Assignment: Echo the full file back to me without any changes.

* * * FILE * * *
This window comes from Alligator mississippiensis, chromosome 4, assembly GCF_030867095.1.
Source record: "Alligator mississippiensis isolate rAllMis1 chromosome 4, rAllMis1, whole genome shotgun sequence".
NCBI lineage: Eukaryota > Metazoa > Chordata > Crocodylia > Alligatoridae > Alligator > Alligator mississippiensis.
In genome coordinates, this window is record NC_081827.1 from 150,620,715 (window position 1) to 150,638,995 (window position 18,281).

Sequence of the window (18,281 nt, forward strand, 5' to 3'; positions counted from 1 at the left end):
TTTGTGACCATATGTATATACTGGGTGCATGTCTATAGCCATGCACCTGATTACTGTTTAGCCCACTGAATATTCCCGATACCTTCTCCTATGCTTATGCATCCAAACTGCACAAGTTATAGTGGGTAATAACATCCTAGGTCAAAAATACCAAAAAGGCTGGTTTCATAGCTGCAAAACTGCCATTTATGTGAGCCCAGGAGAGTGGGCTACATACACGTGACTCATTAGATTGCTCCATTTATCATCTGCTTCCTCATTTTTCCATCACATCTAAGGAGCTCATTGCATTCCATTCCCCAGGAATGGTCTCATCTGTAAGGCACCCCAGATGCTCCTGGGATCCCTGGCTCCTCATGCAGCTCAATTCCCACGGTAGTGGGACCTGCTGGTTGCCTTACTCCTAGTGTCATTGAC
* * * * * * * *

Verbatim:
This window comes from Alligator mississippiensis, chromosome 4, assembly GCF_030867095.1.
Source record: "Alligator mississippiensis isolate rAllMis1 chromosome 4, rAllMis1, whole genome shotgun sequence".
NCBI lineage: Eukaryota > Metazoa > Chordata > Crocodylia > Alligatoridae > Alligator > Alligator mississippiensis.
In genome coordinates, this window is record NC_081827.1 from 150,620,715 (window position 1) to 150,638,995 (window position 18,281).

Sequence of the window (18,281 nt, forward strand, 5' to 3'; positions counted from 1 at the left end):
TTTGTGACCATATGTATATACTGGGTGCATGTCTATAGCCATGCACCTGATTACTGTTTAGCCCACTGAATATTCCCGATACCTTCTCCTATGCTTATGCATCCAAACTGCACAAGTTATAGTGGGTAATAACATCCTAGGTCAAAAATACCAAAAAGGCTGGTTTCATAGCTGCAAAACTGCCATTTATGTGAGCCCAGGAGAGTGGGCTACATACACGTGACTCATTAGATTGCTCCATTTATCATCTGCTTCCTCATTTTTCCATCACATCTAAGGAGCTCATTGCATTCCATTCCCCAGGAATGGTCTCATCTGTAAGGCACCCCAGATGCTCCTGGGATCCCTGGCTCCTCATGCAGCTCAATTCCCACGGTAGTGGGACCTGCTGGTTGCCTTACTCCTAGTGTCATTGAC